The truth behind filter bubbles: Bursting some myths | Reuters Institute for the Study of Journalism
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echo chambers and filter bubbles are slightly different... echo chambers could be a result of filtering or ... other processes, but filter bubbles have to be the result of algorithmic filtering...people main source of news roughly equal ... online and television... TV is more likely... people over 45. People under 45 are more likely to get their n…

Building a More Honest Internet - Columbia Journalism Review
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In the US, radio began as a free-market free-for-all. More than five hundred radio stations sprang up in less than a decade to explore the possibilities... 40 percent were noncommercial... network of interlinked stations playing local and national content supported by local and national advertising, became dominant players...Soviet Union... ideolo…

A cognitive scientist explains why humans are so susceptible to fake news and misinformation » Nieman Journalism Lab
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How fake news gets into our minds, and what you can do to resist it... to understand why it gets into our mind... by examining how memory works and how memories become distorted.... Fake news often relies on misattribution ... we retrieve things from memory but can’t remember their source... one of the reasons advertising is so effective... Repe…

Polarisation and the news media in Europe
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report reviews and summarises the recent available literature connecting polarisation and the news media...key findings...: little evidence that increased exposure to news featuring like-minded or opposing views leads to the widespread polarisation of attitudes... some studies found both can strengthen attitudes of minority who already hold stron…

Change My View - You Are Not So Smart
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reddit community called Change My View ... a ready-made natural experiment ... feed it into programs ... to understand the back-and-forth between human beings ... discovered two things: what kind of arguments are most likely to change people’s minds, and what kinds of minds are most likely to be changed. : p…

This is what filter bubbles actually look like - MIT Technology Review
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societies have experienced extremism and fragmentation without the assistance of Silicon Valley for centuries... So just how responsible is the internet for today’s divisions? In this Twitter map... of the US political landscape, accounts that follow one another are clustered together, and they are color-coded by the kinds of content they commonly…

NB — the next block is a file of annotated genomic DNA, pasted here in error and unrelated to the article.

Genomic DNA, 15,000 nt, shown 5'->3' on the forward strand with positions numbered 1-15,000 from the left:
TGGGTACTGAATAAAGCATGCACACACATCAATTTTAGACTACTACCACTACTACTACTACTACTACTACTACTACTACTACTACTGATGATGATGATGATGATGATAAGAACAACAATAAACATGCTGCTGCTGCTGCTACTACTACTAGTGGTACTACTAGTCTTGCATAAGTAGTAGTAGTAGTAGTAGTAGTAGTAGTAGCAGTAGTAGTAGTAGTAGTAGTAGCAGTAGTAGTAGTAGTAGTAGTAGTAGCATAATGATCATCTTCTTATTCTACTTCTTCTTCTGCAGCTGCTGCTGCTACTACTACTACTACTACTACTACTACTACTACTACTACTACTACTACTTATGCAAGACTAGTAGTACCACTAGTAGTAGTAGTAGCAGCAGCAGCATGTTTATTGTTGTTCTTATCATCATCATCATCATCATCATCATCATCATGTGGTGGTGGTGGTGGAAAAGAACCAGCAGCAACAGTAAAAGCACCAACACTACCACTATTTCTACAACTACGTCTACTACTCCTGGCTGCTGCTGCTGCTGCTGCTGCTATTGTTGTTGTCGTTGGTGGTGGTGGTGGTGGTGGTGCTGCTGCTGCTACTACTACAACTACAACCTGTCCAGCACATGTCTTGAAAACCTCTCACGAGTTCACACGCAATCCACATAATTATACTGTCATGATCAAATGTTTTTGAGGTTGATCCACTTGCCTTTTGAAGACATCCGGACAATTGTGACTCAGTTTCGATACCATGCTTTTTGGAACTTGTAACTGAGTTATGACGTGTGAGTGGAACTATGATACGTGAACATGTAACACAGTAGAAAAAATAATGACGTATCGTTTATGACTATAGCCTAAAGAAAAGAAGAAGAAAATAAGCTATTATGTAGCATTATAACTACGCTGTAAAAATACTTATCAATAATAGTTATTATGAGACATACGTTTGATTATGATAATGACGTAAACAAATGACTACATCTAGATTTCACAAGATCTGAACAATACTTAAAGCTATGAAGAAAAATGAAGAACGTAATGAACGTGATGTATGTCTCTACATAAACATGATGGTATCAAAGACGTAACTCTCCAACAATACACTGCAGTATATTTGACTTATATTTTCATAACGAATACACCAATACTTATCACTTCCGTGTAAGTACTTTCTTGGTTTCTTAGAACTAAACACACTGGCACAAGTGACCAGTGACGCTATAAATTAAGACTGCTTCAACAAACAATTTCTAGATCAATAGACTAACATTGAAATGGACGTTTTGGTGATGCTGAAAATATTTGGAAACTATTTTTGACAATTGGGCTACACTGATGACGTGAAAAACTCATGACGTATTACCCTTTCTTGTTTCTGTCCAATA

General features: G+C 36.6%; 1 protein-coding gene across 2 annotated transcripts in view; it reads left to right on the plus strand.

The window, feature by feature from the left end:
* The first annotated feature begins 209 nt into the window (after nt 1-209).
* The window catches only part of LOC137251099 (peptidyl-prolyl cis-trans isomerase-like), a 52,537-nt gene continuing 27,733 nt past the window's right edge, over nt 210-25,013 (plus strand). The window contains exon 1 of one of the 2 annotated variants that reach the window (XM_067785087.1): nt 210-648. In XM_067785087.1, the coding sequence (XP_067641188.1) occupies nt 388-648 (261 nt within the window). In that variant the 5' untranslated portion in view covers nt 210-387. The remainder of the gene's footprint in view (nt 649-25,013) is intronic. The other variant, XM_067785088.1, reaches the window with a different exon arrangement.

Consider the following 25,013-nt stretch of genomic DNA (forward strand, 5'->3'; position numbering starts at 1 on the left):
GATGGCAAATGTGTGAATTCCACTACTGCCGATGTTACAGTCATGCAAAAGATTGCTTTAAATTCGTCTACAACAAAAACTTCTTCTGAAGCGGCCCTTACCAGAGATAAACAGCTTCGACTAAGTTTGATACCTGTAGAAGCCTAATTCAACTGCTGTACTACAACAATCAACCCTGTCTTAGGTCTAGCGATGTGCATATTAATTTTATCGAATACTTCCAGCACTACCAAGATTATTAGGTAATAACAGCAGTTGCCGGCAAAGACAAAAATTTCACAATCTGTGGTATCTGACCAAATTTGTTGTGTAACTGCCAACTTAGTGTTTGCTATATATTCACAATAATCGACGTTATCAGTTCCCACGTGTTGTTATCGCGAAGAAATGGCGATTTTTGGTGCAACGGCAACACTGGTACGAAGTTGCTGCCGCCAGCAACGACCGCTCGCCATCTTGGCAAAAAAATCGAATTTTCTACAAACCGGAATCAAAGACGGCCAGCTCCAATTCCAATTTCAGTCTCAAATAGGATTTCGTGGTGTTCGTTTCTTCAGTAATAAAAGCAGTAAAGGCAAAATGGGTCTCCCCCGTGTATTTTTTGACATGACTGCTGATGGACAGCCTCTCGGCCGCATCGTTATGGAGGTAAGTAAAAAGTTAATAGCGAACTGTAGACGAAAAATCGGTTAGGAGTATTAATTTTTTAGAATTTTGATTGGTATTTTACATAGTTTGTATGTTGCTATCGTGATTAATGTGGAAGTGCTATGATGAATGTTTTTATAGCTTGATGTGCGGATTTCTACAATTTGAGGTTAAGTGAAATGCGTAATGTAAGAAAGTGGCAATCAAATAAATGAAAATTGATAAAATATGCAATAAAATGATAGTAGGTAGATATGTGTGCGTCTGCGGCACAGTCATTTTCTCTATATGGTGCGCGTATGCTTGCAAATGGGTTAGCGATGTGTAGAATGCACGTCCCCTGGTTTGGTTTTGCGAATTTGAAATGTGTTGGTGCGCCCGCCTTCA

Understanding Media and Information Quality in an Age of Artificial Intelligence, Automation…
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Technology has altered the foundations of news and media, and as trust in media continues to decline, artificial intelligence, machine learning, and algorithms have come to play a critical role not only as threats to the integrity and quality of media, but also as a source of potential solutions. The core threats to information quality associated …

What we talk about when we talk about fair AI – BBC News Labs – Medium
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Over the coming years, we’ll see the BBC develop and roll-out more and more machine learning algorithms for storing, retrieving, tagging and possibly even creating content.... What if we lock our audiences in to what they just want to hear, never challenging them? ... Should the algorithms we use be open to public scrutiny?... inform our own thin…

The Myth of Independent Thought – The Polymath Project – Medium
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we evolved to solve complex problems not independently but dependently in a group setting.... the knowledge illusion... much of our “knowledge” is not knowledge in the sense of understanding how things work but ... faith... in other people  -... smart people with PhDs... whatever  -  who I trust to know these things that I do not know.... for tho…

Once considered a boon to democracy, social media have started to look like its nemesis
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“We wanted democracy... but got mobocracy.”... Bots generated one out of every five political messages posted on Twitter in America’s presidential campaign last year... “we need to reform our attention economy.”... groups which had mostly been excluded from the mainstream media... developed the dark arts they would use to further their agendas..…

All the news that’s fit for you: The New York Times is experimenting with personalization to find new ways to expose readers to stories » Nieman Journalism Lab

small experiments aimed at customizing that story selection to the individual reader, based on a variety of signals... where readers are located... the last time a reader visits the site. If,... publishes a particularly enterprising story on a Monday, but a reader doesn’t visit ... after that story has left the homepage ... personalize the user’s…

Debunking in a world of tribes
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Our findings confirm the existence of echo chambers where users interact primarily with either conspiracy-like or scientific pages.... Only few conspiracy users engage with corrections and their liking and commenting rates on conspiracy posts increases after the interaction.

Using social media appears to diversify your news diet, not narrow it » Nieman Journalism Lab

our analysis shows that social media use is clearly associated with incidental exposure to additional sources of news ... with more politically diverse news diets... The algorithms, of course, continually change... More sources does not necessarily mean more diverse... the majority in most countries and in most groups do not use sources from a…

Eli Pariser Predicted the Future. Now He Can’t Escape It.
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Pariser’s work has led him to believe that blaming fake news for fractured discourse is a red herring... The filter bubble explains a lot about how liberals didn’t see Trump coming, but not very much about how he won the election... my guess is that talk-radio, local news, and Fox are a much more important piece of that story than random conservat…

Maybe the Internet Isn’t Tearing Us Apart After All